Take a quick search online and you will see almost on a daily basis, a story about teens using pills, or parents reaching out after the child has died from pill abuse.

The stories and these victims have numerous things in common.

First and foremost, these are good kids. Many are excellent students. A good portion of them are involved in their community. Some are standout athletes.

They also made one mistake; experimenting with pills.

The first one may have come from a friend, but chances are they came from the family medicine cabinet.

And from where the first one came, the second, third, and fourth pills followed.

Then as those cheap and easy supplies diminish, the kids have to be crafty to find their next high.

Opiates and Benzodiazepines are very addictive. Experimenting with them can lead to addiction very quickly.

Some kids start trying to rummage through their friends’ parents’ medicine cabinets.

Others begin to buy pills.

Kids will go to great lengths to continue the pill use, and if they don’t have a lot of cash, they could resort to trading items they do have for pills.

A kid who has 40-50 xBox games, can easily trade one for a pill, especially if he’s tired of the game, or decides that he needs that pill badly enough.

Kids will also trade electronics, skateboards, shoes, and clothes to stop the interruption in the flow of pills.

Ultimately, most kids cannot keep up. So they turn to heroin.

Long feared as that evil and dangerous drug, the biggest stigma about ever experimenting with heroin was the needle factor.

Most kids do not want to mess around with needles. Most long time adult users don’t even like using the needles.

But at this point, their need for the opiates is a MUST.

Heroin can be taken without a needle. Users can smoke it.

And at $12 a balloon on the street, heroin becomes far more attractive to the addict who has been trying to piecemeal his way to an Oxycontin here or a Percocet there at $25-$40 a pill.

As one law enforcement officer says, a balloon of heroin costs less than the price of the balloon, and for kids who are hooked on opiates, they enjoy it a whole lot more.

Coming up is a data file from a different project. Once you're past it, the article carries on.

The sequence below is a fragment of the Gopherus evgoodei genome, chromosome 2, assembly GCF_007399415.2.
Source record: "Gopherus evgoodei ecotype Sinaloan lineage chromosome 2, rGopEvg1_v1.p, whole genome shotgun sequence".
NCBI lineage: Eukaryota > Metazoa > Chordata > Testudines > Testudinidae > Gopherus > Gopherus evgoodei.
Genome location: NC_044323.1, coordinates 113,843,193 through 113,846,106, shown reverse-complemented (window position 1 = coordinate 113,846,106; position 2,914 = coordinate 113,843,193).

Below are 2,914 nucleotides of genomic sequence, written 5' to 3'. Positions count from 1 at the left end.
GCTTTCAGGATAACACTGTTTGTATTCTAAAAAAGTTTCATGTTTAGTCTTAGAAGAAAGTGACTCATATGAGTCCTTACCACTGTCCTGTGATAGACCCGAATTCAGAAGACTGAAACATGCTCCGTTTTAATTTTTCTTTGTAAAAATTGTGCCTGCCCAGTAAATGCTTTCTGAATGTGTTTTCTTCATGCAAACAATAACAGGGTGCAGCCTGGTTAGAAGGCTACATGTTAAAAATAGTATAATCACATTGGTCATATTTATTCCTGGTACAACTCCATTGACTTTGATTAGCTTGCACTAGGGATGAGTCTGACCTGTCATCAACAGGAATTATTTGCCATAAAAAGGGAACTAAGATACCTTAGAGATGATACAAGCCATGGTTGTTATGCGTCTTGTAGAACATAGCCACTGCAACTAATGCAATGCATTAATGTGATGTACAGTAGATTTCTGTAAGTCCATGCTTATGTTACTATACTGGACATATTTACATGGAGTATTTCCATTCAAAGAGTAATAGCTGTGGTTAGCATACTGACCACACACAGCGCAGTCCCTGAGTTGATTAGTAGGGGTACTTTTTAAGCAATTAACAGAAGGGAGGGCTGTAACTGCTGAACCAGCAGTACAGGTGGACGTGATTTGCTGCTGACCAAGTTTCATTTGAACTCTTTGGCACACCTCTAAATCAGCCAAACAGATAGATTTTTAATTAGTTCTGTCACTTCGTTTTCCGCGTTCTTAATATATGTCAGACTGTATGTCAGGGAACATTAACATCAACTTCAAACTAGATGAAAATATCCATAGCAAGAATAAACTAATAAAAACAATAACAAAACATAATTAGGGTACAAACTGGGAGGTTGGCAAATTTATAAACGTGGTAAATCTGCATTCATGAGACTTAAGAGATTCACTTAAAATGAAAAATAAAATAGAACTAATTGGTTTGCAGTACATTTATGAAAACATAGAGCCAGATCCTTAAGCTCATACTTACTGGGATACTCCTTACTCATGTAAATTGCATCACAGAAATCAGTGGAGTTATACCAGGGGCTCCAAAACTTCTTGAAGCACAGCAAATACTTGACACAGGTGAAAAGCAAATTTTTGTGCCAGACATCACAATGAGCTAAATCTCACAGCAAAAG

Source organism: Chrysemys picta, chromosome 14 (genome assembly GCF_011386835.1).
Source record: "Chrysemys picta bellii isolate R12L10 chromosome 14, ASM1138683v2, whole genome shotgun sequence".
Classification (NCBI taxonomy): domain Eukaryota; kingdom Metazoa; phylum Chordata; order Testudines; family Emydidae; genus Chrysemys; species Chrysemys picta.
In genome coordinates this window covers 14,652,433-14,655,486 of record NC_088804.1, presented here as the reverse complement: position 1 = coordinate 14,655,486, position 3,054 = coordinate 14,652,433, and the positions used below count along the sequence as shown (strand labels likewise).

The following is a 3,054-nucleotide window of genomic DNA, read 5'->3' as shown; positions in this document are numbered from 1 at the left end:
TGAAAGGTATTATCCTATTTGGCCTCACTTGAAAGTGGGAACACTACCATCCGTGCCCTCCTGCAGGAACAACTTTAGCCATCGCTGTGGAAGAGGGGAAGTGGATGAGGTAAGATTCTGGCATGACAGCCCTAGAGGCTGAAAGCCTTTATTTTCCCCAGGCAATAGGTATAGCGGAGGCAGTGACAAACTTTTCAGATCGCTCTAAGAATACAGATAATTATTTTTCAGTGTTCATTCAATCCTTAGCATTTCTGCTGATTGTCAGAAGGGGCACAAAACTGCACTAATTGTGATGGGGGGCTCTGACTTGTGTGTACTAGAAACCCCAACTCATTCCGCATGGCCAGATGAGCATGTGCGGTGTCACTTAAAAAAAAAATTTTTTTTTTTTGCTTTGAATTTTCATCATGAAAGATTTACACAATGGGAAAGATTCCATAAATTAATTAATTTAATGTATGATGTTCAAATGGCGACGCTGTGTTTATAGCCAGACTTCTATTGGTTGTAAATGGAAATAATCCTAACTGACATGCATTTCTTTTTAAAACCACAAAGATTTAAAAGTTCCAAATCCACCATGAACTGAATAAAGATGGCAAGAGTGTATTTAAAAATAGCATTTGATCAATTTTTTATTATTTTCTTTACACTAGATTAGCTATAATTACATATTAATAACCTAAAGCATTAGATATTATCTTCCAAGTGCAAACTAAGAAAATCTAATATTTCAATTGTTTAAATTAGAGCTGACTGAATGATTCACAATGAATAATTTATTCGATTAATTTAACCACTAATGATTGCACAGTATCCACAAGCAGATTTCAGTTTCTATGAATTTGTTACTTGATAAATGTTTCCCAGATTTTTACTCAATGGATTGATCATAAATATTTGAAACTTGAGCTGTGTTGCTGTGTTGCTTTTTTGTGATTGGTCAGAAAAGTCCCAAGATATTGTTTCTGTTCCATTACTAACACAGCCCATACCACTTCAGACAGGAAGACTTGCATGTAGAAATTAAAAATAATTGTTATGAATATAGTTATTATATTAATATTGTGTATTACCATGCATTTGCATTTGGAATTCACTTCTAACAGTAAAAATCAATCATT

The good night kiss test, or the sniff test no longer works when kids come home at curfew.

Unlike smelling for marijuana and alcohol, your nose can’t detect opiates.

The Teensavers Home Drug Test Kit can.

With treatment trends in mind, the Teensavers Home Drug Test Kit can detect a wide variety of pill use.

And for parents who do not know much about home drug tests, the Teensavers kit goes well beyond the science of a positive and negative result.

Cheap or free tests online leave you searching and PAYING for a laboratory to process your positive sample.

One of the most uncomfortable feelings after seeing a preliminary positive result show up on a test you just gave your teen is figuring out what to do next.

The Teensavers Home Drug Test Kit comes with free lab confirmation — a confidential GC/MS screening of your samples to give you specific scientific confirmation of what is in your loved one’s system.

And to get you through the confusion, fright, and uncertainty Teensavers has a 24/7 hotline for parents to ask questions like

-What’s this pill I found?

-Why is there foil and residue in my child’s jacket?

-What does one line, or a faint line mean on the test, versus two solid lines?

-How can I talk to my teen?

The Teensavers Home Drug Test Kit also includes a Parental Support Guide, written by America’s Parenting Coach, Tim Chapman.

It offers parents not only an education about drugs, and recognizing the signs, but emotional support on connecting with your teen when it comes to drug conversations.

Our children are precious, and the nose doesn’t always know.

Teensavers not only detects the drug use, but can help deter use.

Set the Teensavers Home Drug Test Kit on the counter and it tells your children “we care about your health.”

It empowers them to tell their friends, “I can’t try drugs. My parents test me.”

It helps them fight off that peer pressure.

You can take an interactive tour of the Teensavers website, including a 360 degree tour of the kit and its’ contents by clicking HERE.

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